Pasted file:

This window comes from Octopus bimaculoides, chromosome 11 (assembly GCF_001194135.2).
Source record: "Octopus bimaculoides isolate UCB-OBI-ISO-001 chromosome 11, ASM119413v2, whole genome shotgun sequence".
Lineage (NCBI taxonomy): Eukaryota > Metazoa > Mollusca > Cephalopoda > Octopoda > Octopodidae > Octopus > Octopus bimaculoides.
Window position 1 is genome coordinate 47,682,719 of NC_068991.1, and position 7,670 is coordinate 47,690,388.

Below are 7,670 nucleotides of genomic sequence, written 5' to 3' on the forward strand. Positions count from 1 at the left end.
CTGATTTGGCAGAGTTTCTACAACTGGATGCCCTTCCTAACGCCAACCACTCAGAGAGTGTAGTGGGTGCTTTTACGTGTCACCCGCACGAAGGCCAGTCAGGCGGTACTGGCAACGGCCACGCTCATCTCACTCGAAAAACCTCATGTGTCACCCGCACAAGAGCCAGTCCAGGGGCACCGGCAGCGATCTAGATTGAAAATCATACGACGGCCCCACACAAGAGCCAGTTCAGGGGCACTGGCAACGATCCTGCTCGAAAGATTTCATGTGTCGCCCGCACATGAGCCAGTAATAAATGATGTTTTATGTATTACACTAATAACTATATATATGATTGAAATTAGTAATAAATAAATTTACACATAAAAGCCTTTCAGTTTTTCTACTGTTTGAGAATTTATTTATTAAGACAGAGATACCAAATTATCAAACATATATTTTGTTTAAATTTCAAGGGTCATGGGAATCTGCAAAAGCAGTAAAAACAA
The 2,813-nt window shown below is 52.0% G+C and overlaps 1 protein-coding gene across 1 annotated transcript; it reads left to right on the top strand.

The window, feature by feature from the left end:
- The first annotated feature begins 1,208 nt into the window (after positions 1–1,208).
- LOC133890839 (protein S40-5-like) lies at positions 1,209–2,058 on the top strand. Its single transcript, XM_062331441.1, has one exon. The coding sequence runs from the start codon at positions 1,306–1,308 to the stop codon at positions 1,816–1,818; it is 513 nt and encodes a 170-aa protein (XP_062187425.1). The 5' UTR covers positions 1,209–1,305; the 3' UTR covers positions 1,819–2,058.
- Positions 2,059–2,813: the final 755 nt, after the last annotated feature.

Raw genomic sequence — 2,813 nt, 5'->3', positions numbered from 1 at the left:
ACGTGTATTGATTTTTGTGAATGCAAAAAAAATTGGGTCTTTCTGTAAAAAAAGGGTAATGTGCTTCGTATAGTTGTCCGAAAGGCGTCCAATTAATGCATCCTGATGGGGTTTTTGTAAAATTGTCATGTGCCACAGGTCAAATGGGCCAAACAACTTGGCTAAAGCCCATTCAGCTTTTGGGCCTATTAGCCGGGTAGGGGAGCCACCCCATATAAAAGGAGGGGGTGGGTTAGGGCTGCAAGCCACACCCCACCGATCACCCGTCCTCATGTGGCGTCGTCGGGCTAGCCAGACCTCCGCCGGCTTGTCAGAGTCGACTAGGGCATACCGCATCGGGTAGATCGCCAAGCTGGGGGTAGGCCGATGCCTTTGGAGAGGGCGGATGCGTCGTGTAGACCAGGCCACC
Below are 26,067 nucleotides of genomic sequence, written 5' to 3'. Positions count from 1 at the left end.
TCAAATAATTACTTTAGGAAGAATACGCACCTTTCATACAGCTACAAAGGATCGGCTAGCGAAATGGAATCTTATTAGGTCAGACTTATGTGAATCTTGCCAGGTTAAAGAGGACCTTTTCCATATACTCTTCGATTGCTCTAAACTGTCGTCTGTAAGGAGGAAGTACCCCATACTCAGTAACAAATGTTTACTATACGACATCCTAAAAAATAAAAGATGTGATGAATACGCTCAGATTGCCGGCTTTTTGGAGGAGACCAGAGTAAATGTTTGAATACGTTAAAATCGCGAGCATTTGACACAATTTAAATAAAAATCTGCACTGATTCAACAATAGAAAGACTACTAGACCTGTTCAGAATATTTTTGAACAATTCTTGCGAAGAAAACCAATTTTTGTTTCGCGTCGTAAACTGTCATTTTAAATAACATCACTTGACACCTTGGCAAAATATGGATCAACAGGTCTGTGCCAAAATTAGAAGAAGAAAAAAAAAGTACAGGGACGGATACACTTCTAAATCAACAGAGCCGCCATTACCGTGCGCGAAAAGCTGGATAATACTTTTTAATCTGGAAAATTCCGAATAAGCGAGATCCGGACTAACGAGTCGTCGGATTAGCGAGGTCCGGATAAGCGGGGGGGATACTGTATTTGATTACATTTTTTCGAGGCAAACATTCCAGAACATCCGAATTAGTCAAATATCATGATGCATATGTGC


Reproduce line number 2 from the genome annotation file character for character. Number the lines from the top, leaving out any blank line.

Source record: "Octopus bimaculoides isolate UCB-OBI-ISO-001 chromosome 11, ASM119413v2, whole genome shotgun sequence".